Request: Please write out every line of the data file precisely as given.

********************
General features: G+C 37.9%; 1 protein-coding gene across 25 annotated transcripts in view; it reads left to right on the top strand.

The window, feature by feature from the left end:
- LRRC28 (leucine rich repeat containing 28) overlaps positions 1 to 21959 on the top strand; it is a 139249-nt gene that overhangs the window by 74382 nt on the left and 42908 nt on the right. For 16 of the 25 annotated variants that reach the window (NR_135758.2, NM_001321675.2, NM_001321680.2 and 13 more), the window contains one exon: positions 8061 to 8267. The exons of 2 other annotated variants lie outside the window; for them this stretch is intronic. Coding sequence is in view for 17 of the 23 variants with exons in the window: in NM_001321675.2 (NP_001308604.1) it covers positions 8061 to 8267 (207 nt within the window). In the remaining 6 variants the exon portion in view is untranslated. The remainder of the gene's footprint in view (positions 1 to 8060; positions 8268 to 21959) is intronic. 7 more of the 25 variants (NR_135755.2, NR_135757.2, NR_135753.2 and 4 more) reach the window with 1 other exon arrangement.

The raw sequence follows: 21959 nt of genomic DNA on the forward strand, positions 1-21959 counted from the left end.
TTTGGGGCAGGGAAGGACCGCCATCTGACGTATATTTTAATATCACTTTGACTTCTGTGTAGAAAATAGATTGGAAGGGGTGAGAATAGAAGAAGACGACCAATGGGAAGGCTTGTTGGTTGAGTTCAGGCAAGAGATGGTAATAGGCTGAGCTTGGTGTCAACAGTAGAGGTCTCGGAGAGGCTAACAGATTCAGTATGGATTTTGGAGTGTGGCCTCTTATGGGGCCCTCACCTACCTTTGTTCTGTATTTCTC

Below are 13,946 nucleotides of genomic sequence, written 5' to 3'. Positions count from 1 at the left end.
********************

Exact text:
General features: G+C 37.9%; 1 protein-coding gene across 25 annotated transcripts in view; it reads left to right on the top strand.

The window, feature by feature from the left end:
- LRRC28 (leucine rich repeat containing 28) overlaps positions 1 to 21959 on the top strand; it is a 139249-nt gene that overhangs the window by 74382 nt on the left and 42908 nt on the right. For 16 of the 25 annotated variants that reach the window (NR_135758.2, NM_001321675.2, NM_001321680.2 and 13 more), the window contains one exon: positions 8061 to 8267. The exons of 2 other annotated variants lie outside the window; for them this stretch is intronic. Coding sequence is in view for 17 of the 23 variants with exons in the window: in NM_001321675.2 (NP_001308604.1) it covers positions 8061 to 8267 (207 nt within the window). In the remaining 6 variants the exon portion in view is untranslated. The remainder of the gene's footprint in view (positions 1 to 8060; positions 8268 to 21959) is intronic. 7 more of the 25 variants (NR_135755.2, NR_135757.2, NR_135753.2 and 4 more) reach the window with 1 other exon arrangement.

The raw sequence follows: 21959 nt of genomic DNA on the forward strand, positions 1-21959 counted from the left end.
TTTGGGGCAGGGAAGGACCGCCATCTGACGTATATTTTAATATCACTTTGACTTCTGTGTAGAAAATAGATTGGAAGGGGTGAGAATAGAAGAAGACGACCAATGGGAAGGCTTGTTGGTTGAGTTCAGGCAAGAGATGGTAATAGGCTGAGCTTGGTGTCAACAGTAGAGGTCTCGGAGAGGCTAACAGATTCAGTATGGATTTTGGAGTGTGGCCTCTTATGGGGCCCTCACCTACCTTTGTTCTGTATTTCTC

Below are 13,946 nucleotides of genomic sequence, written 5' to 3'. Positions count from 1 at the left end.